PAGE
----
However, faculty members and leaders are looking for new ways to reduce the burdens of becoming a teacher. They are committed to creating flexible pathways to certification that address not only financial costs, but also costs associated with time commitment, mental health and more.
They are also committed to immersing teacher candidates in the community in which they will spend their final years of formal preparation for teaching careers.
For these reasons, starting this school year, MSU is launching a residency initiative with some of its partner school districts. These districts provide opportunities for students in the final year of the program to serve as paid substitute teachers during their internship year, identify low-cost housing for interns within the community, and require deeper engagement by candidates with the community. The districts have also agreed to hire those who successfully complete the program. During the 2021-22 school year, residency programs will take place in Detroit and Eastpointe.
These partnerships are expected to expand so that future teachers have more options to pursue their chosen career with less time and financial strain. Further changes to the curriculum and program requirements are being considered.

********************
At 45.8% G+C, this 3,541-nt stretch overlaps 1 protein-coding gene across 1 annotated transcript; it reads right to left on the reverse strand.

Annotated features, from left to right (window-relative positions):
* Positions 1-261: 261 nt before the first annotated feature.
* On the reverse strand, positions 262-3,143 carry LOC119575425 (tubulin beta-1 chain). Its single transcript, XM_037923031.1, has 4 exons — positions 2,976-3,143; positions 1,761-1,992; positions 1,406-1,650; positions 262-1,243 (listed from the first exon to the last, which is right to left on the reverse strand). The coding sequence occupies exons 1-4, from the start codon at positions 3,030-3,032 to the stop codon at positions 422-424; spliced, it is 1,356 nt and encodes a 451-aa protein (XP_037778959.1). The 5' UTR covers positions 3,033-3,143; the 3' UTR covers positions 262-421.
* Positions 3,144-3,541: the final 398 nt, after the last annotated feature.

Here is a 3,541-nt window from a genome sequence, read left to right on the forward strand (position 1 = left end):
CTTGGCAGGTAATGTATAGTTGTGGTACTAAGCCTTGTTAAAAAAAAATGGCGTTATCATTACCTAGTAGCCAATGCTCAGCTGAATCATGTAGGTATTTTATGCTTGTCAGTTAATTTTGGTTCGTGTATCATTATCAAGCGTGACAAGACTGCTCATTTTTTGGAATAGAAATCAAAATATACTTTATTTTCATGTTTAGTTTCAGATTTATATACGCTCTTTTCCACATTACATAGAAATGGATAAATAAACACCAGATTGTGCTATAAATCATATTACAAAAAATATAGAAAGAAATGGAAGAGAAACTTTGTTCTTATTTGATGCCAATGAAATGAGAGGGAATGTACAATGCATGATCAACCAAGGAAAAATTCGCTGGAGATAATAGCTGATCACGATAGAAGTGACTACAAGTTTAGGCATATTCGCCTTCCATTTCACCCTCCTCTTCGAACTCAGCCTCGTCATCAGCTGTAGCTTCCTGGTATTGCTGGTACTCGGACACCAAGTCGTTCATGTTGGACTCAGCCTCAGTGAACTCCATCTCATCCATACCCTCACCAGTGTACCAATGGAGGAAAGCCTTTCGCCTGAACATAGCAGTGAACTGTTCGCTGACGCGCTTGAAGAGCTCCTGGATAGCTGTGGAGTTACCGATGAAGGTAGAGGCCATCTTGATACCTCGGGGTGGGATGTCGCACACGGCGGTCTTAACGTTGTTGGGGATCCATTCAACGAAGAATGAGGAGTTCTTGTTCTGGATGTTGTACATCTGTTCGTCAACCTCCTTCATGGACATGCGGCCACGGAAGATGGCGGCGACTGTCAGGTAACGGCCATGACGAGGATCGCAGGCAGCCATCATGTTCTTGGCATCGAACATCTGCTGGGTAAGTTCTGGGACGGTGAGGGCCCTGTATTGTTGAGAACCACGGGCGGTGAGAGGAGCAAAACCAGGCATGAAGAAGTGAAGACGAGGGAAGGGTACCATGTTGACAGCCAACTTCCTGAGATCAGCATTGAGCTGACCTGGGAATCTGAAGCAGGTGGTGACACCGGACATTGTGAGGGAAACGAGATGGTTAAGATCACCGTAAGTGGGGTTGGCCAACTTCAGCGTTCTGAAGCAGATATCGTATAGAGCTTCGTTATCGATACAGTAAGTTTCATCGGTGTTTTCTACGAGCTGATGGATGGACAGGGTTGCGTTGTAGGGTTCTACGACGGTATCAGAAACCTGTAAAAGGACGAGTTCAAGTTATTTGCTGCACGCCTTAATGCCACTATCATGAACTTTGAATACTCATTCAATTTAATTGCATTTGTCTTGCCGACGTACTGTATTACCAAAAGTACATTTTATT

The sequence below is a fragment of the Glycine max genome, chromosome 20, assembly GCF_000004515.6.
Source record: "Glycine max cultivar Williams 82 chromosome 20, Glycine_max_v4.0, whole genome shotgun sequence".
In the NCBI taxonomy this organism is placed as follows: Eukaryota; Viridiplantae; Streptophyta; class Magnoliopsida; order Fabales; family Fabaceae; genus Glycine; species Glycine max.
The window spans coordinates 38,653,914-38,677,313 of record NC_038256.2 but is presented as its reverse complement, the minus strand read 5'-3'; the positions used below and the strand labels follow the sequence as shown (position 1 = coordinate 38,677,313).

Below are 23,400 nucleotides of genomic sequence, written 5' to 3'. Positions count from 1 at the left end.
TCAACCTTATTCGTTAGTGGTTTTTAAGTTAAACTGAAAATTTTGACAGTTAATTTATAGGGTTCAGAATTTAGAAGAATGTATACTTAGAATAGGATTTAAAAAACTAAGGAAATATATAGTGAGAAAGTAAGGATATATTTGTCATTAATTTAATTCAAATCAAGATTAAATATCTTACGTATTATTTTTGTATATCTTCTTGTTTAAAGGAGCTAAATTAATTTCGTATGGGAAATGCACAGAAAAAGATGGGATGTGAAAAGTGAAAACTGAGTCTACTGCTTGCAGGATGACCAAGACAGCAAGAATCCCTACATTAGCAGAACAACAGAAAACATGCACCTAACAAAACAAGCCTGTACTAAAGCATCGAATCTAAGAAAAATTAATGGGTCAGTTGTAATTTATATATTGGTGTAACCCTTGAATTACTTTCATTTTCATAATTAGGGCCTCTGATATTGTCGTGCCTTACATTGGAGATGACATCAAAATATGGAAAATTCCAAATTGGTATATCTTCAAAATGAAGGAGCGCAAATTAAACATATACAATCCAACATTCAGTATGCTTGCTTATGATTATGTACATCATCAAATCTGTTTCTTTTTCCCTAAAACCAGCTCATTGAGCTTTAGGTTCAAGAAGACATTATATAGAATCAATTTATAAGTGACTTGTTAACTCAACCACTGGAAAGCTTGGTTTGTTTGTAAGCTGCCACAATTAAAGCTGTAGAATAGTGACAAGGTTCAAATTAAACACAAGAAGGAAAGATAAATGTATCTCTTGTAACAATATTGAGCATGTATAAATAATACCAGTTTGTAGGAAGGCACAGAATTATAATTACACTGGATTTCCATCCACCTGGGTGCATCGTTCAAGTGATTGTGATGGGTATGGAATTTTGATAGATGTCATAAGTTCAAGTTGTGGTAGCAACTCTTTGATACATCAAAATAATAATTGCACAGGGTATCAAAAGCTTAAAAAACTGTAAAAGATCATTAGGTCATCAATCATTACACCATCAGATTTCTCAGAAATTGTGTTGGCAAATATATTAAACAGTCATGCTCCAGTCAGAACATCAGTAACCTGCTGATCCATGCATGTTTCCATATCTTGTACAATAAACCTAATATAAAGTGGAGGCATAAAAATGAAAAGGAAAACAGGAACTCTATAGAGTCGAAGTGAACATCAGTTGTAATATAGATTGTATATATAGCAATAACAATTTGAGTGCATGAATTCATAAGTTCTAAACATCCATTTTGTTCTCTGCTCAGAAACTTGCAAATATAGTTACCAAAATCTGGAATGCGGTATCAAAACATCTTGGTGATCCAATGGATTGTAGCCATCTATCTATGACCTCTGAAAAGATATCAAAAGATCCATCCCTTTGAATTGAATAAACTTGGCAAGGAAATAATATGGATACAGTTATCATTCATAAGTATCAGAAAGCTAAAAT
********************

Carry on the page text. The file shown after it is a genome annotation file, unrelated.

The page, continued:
“The current redesign efforts of both our elementary and secondary teacher preparation programs have quality, accessibility and teaching opportunities at their center,” said Gail Richmond, director of Teacher Preparation Programs. “We will continue to explore potential changes that reduce financial burdens, increase the diversity of the teaching force and maintain the long-standing quality of the program.”
*By choosing Special Education, students will become certified to teach both their selected band of elementary grades as well as special education for grades through K-12. These students receive their bachelor’s degree in Special Education instead of Elementary Education.
Tags: elementary education, equity, social justice, teacher quality, workforce development